Elizabeth Gilbert gives an interesting talk on the “dangers” of feeling personally responsible for the creative process. For pastors, writers, and others in the church who must create on a schedule, these thoughts are highly valuable. Although she is not coming from a Christian perspective – the concepts of “genius” and job are well suited for anyone who feels the responsibility to communicate what the Holy Spirit inspires.
Leading teams is a skill that is built over time. It involves abilities that go beyond motivating.
It requires a combination of humility and ego strength.
Humility because no team ever always agrees. There will be times that the “wisdom of the crowd” is better than the wisdom of the single leader. It takes the ability to put your personal pride aside to acknowledge that your idea was bettered by another person. That humility is what wins over a staff team.
Your ego strength is tested when you have to go against your team, and for reasons that you may not be at liberty to explain. Every logical conclusion may point against you – but you know what you must do. This will make you look foolish to those around you, and it may be that the full picture is never disclosed. You have to be able to stand strong even when your team thinks you are making the wrong call.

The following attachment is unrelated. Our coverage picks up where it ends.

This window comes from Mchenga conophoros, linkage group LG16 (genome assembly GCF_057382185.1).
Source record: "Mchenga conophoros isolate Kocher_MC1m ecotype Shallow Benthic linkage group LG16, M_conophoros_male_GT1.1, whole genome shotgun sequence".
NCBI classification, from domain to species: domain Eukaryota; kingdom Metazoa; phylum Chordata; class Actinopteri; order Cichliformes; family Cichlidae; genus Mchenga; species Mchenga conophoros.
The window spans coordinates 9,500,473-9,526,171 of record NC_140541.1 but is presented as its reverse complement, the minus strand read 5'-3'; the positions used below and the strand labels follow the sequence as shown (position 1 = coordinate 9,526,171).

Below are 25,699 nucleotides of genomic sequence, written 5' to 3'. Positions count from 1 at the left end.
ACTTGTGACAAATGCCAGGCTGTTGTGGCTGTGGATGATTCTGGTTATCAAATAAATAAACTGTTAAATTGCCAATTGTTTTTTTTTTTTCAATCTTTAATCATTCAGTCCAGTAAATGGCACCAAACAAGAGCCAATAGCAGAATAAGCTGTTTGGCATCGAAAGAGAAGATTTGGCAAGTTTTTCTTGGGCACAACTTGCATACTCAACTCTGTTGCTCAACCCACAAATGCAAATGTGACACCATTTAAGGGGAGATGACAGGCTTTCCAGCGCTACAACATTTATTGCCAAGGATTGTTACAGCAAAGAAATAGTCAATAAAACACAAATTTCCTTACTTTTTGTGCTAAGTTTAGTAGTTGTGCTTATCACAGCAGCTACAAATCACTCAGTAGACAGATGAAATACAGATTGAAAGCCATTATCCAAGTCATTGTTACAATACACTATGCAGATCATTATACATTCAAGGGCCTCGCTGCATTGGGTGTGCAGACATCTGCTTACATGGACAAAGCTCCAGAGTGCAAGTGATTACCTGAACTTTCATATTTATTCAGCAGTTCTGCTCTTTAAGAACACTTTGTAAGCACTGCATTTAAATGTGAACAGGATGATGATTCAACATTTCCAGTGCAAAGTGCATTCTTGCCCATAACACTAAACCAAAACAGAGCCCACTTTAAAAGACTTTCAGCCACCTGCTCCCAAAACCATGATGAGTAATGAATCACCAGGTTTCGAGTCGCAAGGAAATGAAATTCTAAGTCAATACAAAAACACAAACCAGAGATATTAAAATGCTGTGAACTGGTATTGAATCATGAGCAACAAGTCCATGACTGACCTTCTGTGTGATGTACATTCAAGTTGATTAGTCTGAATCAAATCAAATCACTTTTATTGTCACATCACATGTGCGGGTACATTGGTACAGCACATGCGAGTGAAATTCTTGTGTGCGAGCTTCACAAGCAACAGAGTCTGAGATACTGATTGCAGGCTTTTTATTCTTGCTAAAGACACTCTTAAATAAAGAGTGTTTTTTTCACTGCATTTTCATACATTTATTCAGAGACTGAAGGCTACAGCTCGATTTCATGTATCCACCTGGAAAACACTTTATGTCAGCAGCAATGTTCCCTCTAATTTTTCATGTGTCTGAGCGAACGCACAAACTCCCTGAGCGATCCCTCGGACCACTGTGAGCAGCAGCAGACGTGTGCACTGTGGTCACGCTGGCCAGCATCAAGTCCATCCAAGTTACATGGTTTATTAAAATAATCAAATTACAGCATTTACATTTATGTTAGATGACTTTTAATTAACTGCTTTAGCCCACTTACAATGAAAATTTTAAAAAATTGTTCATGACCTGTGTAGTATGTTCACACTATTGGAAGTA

I have seen many pastors take the exact opposite approach to leading their teams over the years. They make the popular decisions to make others happy, even when they know it is not in the best interest of the church.
Even more often, I see pastors who are threatened by others and refuse to listen or change their minds.
Team leadership is vital to having an effective church. What are you doing to build your abilities to lead your team?